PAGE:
posts on 6/25/2006 9:57:07 PM Wendy, I am glad I live in todays world but even today you have woman that stay in a relationship that is very unhealthy. Atlest we can walk away from things if we have family or friends that will help us. In the time of Monk and Hester woman were still considered chatell(I don't think I spelled that right). I can not imagine living like that. That is one of the reasons I enjoy Historical Mysterys. It fun to see the difference between now and then. I don't mean the crimes. They never change. I mean the way they were solved without all the things police have today. Ofcourse they got the wrong person a lot of the time. So even though its fun to read I am glad I live in todays world. They still get the wrong person now and then but not as much.
posts on 6/25/2006 1:53:10 PM A friend had read it before me and inadvertently told me “the bad guy”. So, as I was reading, I knew who I should be looking for and when he “arrived” expected it to be so much clearer that he was the villain. But that wasn't the case. Knowing that he was the murderer I read between the lines in a number of conversations but, even then, I wasn't too sure that I was getting the gist correctly. I was impressed. As I've never read her books more than once I am now going to go back to some favourites and read them again to see if this is a common occurrence. I did wonder if there was an actual physical affair between Jenny and Sexsmith or if it was something else. I don't think I missed anything but near the end of the book I was reading so quickly that I may have just skipped over it. I also wonder if Jenny would do as Hester had suggested and what that would have led to. My temperament and the times we live in gives me the ability to leave a relationship that is so damaging. To be in the position of my future depending upon the man I am married to is just so “not a possibility” that I do find it difficult to grasp how unhappy Jenny is/was and that she would be willing to do so much for a relationship that is so tenuous….. Again, I am so happy I live when and where I do! The only small concern I had was Rose's behaviour - as I wasn't too sure that it was “real”. My friend was concerned with the fact that Hester and Monk's different paths seem to meet so often but that actually did not concern me. We live in a small town and it is amazing the number of times that I have run into people, in the most amazing places, that are connected with either my self or my husband. It is a small world and we do interconnect a lot more than we think we do. (Personal opinion – of course!) I do apologize if I've given things away but I figured most on this site had already read the book so I could go ahead. So, how did everyone else like the book?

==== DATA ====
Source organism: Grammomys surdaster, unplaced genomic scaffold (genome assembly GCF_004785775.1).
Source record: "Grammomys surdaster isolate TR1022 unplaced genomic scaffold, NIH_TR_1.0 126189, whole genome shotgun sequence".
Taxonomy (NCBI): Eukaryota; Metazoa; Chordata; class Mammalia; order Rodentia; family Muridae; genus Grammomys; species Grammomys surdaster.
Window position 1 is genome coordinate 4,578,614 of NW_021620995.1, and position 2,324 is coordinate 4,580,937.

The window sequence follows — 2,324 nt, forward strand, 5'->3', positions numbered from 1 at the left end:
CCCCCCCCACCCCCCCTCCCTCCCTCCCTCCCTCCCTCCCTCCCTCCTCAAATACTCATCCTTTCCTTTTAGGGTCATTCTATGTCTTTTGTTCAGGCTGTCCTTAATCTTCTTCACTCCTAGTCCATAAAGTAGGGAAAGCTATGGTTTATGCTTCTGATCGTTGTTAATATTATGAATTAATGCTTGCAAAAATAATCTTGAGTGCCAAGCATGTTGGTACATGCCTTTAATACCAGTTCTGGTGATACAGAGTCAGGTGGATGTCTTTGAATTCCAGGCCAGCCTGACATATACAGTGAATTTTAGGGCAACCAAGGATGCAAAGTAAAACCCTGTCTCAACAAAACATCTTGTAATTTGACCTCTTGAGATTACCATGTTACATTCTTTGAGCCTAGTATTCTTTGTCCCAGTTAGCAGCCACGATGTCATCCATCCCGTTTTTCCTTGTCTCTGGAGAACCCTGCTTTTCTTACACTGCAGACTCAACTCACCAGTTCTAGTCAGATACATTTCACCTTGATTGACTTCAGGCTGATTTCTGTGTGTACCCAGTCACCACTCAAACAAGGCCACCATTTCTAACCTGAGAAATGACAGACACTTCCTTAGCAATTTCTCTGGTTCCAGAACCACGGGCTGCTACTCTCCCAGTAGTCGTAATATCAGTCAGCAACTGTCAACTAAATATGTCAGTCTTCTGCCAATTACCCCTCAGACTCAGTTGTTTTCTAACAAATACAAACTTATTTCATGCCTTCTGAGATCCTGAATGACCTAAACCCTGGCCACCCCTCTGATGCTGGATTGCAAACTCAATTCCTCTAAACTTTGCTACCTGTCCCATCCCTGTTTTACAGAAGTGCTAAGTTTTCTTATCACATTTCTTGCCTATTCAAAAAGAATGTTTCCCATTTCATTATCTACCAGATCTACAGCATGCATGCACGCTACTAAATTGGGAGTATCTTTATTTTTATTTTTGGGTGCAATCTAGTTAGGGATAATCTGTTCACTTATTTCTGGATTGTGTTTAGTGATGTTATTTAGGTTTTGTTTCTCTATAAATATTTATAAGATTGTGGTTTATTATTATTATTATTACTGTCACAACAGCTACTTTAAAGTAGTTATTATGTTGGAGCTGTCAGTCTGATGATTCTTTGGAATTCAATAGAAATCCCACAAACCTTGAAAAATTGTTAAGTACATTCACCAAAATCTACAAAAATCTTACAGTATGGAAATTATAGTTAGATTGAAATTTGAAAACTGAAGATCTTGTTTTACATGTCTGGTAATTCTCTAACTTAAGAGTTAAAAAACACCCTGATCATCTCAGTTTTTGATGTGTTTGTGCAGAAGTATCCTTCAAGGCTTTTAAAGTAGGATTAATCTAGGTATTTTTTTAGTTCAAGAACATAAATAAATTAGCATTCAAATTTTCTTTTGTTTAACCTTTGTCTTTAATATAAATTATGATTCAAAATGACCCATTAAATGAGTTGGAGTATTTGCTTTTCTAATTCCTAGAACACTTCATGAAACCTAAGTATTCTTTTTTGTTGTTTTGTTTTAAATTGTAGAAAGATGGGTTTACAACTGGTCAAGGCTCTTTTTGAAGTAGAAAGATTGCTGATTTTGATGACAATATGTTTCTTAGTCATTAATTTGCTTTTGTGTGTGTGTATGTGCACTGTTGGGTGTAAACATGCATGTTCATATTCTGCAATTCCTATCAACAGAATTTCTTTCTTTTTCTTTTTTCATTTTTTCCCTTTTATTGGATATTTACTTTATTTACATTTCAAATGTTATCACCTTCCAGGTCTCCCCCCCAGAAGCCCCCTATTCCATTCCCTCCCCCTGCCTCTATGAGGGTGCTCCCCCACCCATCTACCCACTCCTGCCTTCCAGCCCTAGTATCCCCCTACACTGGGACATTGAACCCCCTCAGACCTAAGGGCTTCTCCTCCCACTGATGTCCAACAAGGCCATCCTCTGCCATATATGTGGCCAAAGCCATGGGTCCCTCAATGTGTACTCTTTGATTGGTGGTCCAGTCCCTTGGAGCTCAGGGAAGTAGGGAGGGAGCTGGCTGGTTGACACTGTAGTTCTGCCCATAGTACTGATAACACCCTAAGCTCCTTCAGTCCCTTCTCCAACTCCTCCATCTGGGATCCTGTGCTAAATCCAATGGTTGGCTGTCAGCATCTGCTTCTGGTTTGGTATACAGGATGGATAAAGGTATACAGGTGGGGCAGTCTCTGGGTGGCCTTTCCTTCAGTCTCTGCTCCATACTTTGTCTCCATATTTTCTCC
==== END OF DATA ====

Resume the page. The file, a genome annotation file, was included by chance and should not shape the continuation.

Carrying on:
posts on 6/23/2006 10:37:52 AM I love the "Allo"Allo series. I love History and have read a lot about WW1. The wasted deaths on all sides is just to much to read. I have cried reading some of these books. Thats why I will not reat her WW1 series. About catching errors, I am one of those people unless its just to big to miss I will not see it. Hope every one is enjoying summer. Pat
posts on 6/22/2006 2:44:01 PM When I last saw Anne and we talked about research she knew what she would be writing about for the next 5 years, although not specific titles. Thank you for getting those titles for the next three. Yes the WW1 books are pretty horrific in places (those are the pages I skip) especially when you have been in WW11 which I find it hard to watch films on (except 'Allo 'Allo and Dad's Army) Yes the researched facts Anne "throws at us" are very interesting though in the WW1 books I've found a few howlers like the car that wasn't invented until 1920. Checking on life in Victorian times is easier because it is well documented, but it could well be we wouldn't spot anything not correct anyway.